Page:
In disclosing that she will not personally file a legal challenge to county Clerk Aaron Ammons’ refusal to accept her election filing papers, Marisol Hughes said litigation is needed to settle the issue of whether Maryam Ar-Raheem or Carol Ammons is the party chairwoman.
One can call the state’s fireworks laws either 'outdated' or 'principled,' but one thing seems clear — they won't be changing anytime soon.
Marisol Hughes, the current appointed treasurer dumped by Democrats loyal to state Rep. Carol Ammons, said she’s considering challenging County Clerk Aaron Ammons’ decision to reject her candidacy filing.
The intra-party feud over control of the Champaign County Democratic Party has reached its high-water mark — at least so far — now that the two rival factions each have slated their own candidates to run for county treasurer.
Almost half of the published history of the 168-year-old News-Gazette now resides at the Urbana Free Library and eventually will be open to the public to browse and enjoy.
Champaign County Executive Darlene Kloeppel filed a lawsuit this past week in search of a judicial ruling that would expand her authority at the expense of the county board.
How much value is there in wearing masks? Is an individual who has the virus but is asymptomatic contagious? Was Gov. J.B. Pritzker's lockdown really worth the devastating economic costs that have been and will be paid? There are lots of opinions, but no undisputed answers for the time being.
Sometimes, the best defense is a good offense, and no one knows that better than former Illini and current Kansas University basketball coach Bill Self.
The governor's efforts to ease the state's problems have considerably complicated circumstances in county jails, where the number of inmates awaiting transfer to prison grows each day.
Every Tuesday in The News-Gazette, we’ll turn over our Commentary page to community members and other experts with local ties. If you have interest in weighing in on a topic making news, contact Editor Jeff D'Alessio at 217-393-8249 or firstname.lastname@example.org.
There isn’t a Fireball Festival in Crescent City this year — the coronavirus pandemic saw to that — on the 50th anniversary of one of the scariest days in central Illinois history.
An examination of the House speaker's list of 'recommendations for the new administration' by Chicago public radio station WBEZ shows that the governor accepted 37 of the 76 nominees.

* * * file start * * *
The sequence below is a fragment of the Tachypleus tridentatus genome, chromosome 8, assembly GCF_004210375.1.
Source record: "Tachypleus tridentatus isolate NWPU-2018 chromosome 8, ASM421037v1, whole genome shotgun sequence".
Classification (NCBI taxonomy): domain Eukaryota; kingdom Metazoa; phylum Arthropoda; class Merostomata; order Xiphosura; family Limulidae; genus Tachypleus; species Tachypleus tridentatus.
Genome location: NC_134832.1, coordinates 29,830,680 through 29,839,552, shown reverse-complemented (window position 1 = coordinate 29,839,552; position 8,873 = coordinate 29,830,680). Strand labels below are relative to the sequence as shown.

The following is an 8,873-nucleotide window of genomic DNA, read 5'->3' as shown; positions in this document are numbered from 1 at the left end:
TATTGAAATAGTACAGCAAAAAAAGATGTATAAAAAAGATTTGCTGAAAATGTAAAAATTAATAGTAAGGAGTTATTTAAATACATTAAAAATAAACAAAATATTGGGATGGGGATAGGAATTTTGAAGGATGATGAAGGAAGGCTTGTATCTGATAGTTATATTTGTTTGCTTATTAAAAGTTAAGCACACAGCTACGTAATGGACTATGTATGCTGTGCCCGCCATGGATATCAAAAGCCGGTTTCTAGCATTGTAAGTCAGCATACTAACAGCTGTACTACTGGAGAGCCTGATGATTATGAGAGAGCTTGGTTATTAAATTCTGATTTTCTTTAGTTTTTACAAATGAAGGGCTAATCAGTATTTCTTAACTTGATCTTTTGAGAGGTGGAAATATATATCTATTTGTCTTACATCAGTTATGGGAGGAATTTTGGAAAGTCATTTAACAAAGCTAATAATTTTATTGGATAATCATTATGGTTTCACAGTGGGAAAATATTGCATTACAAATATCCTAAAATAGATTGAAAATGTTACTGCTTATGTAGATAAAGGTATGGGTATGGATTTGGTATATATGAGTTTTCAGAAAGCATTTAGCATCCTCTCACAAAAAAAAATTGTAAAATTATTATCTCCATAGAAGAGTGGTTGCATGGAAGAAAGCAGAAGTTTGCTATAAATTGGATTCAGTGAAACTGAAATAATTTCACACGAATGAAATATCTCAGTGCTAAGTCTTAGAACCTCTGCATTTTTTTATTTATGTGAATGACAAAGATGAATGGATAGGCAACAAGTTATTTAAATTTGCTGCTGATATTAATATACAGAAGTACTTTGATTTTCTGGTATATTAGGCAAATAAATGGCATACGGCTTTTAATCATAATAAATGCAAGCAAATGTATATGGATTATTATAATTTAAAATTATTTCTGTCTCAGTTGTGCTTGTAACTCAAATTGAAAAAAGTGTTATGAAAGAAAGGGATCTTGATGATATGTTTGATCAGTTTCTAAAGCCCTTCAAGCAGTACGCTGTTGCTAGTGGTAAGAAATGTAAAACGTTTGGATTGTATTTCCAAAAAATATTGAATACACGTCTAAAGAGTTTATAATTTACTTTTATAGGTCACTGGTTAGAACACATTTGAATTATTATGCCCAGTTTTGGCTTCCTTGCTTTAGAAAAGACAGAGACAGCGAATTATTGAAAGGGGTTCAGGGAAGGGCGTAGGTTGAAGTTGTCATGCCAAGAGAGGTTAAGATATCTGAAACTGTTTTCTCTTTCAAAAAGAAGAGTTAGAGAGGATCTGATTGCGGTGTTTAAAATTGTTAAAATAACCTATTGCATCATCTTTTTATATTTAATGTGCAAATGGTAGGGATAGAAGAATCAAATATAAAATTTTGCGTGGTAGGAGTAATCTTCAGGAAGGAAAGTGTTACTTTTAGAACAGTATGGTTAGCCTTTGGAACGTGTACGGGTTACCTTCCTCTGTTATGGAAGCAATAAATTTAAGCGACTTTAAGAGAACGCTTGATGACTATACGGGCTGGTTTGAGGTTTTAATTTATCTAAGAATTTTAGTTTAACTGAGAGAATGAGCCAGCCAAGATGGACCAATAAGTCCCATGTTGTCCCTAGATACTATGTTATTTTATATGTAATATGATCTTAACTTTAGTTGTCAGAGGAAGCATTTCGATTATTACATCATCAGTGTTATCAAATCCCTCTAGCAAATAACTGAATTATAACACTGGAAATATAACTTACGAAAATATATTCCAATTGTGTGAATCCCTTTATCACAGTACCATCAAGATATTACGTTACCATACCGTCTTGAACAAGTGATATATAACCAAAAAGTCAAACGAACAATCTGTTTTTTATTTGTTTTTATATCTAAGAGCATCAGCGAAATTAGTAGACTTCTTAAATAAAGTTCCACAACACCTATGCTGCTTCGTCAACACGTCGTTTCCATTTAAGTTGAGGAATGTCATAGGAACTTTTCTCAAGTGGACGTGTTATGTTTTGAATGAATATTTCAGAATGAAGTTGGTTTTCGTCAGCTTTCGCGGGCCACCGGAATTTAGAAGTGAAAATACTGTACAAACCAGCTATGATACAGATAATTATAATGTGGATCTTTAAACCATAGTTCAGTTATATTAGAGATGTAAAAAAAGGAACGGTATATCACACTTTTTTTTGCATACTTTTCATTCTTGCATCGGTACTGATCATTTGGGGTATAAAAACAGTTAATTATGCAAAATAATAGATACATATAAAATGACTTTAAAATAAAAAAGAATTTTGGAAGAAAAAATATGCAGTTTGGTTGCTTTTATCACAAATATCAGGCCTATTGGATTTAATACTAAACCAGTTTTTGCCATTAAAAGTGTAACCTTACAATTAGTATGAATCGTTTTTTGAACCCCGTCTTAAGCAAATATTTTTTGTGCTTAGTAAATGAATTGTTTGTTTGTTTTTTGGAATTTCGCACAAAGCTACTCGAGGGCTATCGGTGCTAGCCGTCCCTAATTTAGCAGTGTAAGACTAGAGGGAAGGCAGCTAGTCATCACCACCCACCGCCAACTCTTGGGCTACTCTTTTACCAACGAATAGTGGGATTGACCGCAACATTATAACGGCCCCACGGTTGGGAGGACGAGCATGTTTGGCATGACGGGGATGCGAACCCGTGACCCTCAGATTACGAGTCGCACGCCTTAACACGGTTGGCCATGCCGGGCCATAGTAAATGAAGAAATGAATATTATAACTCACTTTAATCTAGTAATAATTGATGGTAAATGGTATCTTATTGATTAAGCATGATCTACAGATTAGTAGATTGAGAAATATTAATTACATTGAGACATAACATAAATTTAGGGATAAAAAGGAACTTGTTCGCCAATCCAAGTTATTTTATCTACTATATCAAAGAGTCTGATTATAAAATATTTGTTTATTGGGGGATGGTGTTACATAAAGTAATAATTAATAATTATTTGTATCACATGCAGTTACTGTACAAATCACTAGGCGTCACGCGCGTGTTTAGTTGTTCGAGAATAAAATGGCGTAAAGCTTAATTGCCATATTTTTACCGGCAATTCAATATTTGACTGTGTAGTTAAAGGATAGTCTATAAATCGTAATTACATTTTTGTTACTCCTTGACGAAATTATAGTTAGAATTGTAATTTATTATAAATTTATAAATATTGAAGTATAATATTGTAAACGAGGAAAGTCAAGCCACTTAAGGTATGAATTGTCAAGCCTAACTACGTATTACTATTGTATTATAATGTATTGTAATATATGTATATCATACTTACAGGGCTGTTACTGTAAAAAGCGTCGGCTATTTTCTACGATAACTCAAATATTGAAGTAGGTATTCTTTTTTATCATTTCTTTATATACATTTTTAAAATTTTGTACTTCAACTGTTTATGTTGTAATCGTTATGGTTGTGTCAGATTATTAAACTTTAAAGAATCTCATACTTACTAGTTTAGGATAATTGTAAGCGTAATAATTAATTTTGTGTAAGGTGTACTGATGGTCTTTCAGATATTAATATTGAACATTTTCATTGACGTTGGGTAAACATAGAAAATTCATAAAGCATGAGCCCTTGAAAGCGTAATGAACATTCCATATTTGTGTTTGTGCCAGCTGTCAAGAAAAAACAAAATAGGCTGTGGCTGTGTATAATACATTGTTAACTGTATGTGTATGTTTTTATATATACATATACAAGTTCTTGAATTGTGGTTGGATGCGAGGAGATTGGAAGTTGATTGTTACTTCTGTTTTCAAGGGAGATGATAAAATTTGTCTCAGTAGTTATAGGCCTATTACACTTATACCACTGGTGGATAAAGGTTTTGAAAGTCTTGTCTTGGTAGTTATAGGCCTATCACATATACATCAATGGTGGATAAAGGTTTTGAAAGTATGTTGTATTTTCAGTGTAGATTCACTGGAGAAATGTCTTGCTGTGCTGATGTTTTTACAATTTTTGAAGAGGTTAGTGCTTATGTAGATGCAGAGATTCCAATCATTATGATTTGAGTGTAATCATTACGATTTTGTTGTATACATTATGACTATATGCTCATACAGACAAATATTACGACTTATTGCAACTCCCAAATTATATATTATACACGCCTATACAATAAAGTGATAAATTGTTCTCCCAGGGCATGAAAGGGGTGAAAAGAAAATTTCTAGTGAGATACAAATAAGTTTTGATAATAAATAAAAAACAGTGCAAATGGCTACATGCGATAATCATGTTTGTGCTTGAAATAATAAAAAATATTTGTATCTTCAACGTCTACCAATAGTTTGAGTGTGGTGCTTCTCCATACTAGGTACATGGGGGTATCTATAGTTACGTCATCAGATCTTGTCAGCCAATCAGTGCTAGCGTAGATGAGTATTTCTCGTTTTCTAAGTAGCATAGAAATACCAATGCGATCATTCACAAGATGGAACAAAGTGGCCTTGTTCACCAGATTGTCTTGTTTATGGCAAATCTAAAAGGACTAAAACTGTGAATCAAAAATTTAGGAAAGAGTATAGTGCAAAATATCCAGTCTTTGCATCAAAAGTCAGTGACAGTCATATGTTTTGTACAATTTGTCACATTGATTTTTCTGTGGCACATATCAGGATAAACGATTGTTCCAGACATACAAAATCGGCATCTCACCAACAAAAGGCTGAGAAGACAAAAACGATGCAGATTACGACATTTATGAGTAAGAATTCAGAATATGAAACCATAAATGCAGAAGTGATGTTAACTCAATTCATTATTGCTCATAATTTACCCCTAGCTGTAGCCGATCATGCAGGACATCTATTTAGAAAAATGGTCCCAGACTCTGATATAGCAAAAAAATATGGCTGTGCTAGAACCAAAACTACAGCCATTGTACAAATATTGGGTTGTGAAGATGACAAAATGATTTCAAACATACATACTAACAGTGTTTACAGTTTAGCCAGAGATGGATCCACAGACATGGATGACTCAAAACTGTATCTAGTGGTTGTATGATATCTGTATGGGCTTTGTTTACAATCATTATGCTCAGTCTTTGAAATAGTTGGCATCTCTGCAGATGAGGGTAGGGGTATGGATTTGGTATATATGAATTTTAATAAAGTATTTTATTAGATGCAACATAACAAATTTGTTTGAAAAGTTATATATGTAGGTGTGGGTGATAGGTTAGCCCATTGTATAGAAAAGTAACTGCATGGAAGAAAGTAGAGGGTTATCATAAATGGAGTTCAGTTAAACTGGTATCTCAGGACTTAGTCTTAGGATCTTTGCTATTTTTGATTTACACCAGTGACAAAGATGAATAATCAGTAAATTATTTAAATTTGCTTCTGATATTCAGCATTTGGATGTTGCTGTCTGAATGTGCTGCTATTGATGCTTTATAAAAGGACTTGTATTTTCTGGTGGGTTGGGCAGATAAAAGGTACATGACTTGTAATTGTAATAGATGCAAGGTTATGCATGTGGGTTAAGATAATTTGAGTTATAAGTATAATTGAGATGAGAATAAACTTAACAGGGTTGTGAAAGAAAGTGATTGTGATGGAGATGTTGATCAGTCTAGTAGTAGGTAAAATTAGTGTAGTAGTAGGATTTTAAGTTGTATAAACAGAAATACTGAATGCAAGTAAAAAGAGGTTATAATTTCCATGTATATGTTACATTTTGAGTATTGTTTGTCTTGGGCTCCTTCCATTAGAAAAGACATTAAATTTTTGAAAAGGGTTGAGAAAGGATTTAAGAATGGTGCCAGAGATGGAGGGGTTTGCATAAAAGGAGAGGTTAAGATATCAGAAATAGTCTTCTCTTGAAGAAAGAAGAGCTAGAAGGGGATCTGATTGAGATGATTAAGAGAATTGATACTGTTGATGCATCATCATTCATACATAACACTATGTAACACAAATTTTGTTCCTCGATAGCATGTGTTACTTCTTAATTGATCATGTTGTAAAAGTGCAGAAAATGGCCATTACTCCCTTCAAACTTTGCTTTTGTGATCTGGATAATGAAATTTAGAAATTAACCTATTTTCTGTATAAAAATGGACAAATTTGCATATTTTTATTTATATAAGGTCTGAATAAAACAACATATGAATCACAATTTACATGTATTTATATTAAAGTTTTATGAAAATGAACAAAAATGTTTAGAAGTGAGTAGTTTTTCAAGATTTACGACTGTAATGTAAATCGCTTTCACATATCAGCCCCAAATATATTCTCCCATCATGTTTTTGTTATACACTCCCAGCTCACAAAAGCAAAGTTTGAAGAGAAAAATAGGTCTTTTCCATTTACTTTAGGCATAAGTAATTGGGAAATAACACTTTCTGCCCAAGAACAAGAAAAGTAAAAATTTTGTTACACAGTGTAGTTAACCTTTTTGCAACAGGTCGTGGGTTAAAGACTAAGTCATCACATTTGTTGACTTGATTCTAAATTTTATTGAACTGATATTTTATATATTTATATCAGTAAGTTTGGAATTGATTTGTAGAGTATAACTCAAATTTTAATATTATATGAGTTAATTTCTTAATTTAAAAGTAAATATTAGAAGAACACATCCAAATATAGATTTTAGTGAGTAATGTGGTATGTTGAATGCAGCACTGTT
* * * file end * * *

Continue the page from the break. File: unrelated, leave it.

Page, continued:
'If she’s going to throw the book at people for property damage, I would hope she also is prosecuting those who have consistently committed hate crimes, police violence and other egregious acts against people of color.'
There’s a lot of griping, much of it valid, about problems in the office of the Champaign County treasurer — which, when it was run by Dan Welch from 1998 to 2017, avoided controversy like a virus.
Owner Steve Suderman, whose store was first shut down by the coronavirus pandemic and then hit by looters, said he feels a little bit like Job, the biblical character forced to suffer at length. But he predicted that things will slowly get better.
We are in a decisive moment. In some sense, we’ve been inexorably moving toward this time and place since the Ferguson Uprising. However, we’re not at the proverbial crossroad. We took a right turn toward fascism four years ago. What this time represents is a moment in which we can turn back…
The circumstances of Candace Wanzo's alleged criminality in Secretary of State Jesse White's office are odd. But what's really odd about Wanzo is how she was hired to her well-compensated position of trust in the first place.
In an unusual recent decision by a unanimous Illinois Supreme Court, justices concluded that because juvenile sentencing factors do not apply to a mentally disabled adult, individuals who fall into the latter category may legitimately be sentenced to harsher penalties.
Joe Biden wasn’t the first choice for president among Champaign County Democrats, but it appears they are fully embracing him now, according to campaign contributions data.
After not filing to run for the Illinois Senate in December, Champaign lawyer A.J. Ruggieri was recently slated by the Champaign County Republican Party to run against Democratic 52nd District incumbent Scott Bennett.
I am picturing a judges meeting about five months ago as we embarked on a new calendar year. Undoubtedly, the usual topics were discussed. Based on my former participation in such meetings, I suspect the judges and related court officials reviewed the plans for the possible interruption of o…